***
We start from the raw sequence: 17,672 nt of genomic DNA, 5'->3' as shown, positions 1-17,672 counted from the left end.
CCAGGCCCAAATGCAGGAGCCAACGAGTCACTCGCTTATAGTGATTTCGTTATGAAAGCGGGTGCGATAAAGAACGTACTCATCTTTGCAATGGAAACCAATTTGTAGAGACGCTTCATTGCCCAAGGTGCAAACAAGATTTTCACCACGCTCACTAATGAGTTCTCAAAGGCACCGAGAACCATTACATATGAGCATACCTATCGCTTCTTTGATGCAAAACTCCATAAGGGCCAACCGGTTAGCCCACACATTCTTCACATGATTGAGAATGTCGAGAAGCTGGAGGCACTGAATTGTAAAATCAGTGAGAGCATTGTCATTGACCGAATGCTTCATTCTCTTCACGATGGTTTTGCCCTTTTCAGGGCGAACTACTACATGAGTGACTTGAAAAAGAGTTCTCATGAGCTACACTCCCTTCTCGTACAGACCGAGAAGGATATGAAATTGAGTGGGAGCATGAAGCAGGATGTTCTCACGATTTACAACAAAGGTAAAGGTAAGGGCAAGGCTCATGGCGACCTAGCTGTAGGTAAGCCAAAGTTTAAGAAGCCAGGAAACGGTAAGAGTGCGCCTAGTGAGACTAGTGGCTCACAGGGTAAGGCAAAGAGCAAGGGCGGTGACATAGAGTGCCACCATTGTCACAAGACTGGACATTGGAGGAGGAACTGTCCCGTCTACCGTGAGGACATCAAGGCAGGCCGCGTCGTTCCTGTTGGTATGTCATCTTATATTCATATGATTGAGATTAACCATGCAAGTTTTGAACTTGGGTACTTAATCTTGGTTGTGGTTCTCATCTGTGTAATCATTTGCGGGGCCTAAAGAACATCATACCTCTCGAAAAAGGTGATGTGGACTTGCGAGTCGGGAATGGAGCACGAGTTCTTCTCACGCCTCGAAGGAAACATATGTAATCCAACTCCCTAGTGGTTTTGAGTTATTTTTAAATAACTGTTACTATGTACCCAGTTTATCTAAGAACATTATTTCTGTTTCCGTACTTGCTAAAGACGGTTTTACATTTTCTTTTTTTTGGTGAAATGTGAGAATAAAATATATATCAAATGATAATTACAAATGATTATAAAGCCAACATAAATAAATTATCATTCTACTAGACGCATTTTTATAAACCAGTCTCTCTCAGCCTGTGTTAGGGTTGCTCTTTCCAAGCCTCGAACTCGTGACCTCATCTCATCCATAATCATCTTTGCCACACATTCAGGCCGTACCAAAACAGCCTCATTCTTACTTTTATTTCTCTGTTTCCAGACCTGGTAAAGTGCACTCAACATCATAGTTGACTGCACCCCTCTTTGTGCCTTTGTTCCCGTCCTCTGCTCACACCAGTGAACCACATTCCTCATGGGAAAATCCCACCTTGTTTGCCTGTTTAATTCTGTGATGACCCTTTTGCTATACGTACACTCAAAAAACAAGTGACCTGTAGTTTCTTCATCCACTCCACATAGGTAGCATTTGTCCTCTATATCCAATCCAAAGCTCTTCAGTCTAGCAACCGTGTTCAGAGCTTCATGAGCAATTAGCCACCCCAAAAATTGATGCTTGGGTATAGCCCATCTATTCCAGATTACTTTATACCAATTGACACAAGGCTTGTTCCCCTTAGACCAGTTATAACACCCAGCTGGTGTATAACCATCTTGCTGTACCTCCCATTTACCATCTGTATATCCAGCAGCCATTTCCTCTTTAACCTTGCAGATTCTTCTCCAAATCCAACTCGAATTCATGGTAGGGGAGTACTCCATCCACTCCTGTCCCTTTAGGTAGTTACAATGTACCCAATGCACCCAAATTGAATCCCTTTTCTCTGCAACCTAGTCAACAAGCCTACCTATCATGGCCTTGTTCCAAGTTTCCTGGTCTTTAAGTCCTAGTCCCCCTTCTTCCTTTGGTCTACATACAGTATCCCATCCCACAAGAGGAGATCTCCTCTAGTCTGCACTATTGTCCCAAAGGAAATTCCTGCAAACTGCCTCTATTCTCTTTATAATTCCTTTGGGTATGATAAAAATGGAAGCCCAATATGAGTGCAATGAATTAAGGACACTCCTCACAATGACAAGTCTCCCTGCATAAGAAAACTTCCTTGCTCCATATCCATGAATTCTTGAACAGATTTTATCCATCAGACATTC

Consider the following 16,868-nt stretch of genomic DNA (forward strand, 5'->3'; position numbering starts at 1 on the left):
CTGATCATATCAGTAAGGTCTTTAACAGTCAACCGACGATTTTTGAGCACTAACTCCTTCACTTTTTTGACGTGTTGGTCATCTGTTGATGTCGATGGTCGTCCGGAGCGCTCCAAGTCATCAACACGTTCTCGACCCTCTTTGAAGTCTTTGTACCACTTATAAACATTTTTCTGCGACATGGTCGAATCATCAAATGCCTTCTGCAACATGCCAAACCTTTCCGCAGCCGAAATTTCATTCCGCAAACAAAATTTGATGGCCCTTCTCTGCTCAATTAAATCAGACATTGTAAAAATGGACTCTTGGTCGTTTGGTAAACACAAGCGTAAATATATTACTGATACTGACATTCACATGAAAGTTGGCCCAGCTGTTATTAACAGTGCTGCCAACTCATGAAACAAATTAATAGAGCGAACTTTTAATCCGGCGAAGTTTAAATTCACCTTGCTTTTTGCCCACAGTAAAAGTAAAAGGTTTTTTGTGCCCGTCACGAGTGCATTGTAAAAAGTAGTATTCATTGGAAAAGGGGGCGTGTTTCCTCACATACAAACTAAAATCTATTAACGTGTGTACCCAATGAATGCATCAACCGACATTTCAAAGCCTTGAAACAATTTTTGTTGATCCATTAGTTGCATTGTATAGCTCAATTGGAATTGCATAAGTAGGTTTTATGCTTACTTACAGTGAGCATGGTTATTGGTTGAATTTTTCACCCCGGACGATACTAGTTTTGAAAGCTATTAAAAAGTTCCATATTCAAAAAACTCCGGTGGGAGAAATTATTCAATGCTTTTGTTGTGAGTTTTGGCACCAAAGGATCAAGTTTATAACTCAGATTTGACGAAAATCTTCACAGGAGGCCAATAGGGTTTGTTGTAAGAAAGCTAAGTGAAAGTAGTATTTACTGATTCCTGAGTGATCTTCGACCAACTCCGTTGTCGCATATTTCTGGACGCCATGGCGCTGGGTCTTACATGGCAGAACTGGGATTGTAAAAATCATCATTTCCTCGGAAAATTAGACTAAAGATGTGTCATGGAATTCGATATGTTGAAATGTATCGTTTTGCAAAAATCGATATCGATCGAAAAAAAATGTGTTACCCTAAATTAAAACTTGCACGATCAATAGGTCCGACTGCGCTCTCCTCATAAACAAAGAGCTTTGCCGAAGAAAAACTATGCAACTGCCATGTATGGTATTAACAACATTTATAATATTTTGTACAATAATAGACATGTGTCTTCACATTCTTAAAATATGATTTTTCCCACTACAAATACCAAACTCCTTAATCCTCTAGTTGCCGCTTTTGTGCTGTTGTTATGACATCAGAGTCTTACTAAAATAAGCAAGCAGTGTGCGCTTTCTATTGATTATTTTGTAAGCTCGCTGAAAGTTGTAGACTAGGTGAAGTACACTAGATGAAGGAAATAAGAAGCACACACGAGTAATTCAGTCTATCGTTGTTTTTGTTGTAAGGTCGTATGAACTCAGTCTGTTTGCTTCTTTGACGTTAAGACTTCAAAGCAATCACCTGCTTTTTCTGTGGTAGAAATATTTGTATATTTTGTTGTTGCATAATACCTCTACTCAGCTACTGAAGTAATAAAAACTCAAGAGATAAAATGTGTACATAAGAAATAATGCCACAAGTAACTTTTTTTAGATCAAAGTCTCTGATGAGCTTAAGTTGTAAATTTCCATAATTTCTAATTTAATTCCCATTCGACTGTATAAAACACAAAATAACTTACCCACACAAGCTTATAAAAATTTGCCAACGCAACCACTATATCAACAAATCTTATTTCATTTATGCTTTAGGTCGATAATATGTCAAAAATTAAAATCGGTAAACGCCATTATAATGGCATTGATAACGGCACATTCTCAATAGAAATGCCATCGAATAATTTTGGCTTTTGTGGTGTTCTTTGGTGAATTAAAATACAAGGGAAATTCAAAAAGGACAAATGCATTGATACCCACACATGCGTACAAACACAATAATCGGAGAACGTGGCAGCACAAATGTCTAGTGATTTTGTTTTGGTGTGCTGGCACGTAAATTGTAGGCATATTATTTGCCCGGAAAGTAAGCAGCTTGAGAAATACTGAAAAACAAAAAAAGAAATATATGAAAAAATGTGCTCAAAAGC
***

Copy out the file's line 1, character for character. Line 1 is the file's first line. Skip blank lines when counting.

We start from the raw sequence: 17,672 nt of genomic DNA, 5'->3' as shown, positions 1-17,672 counted from the left end.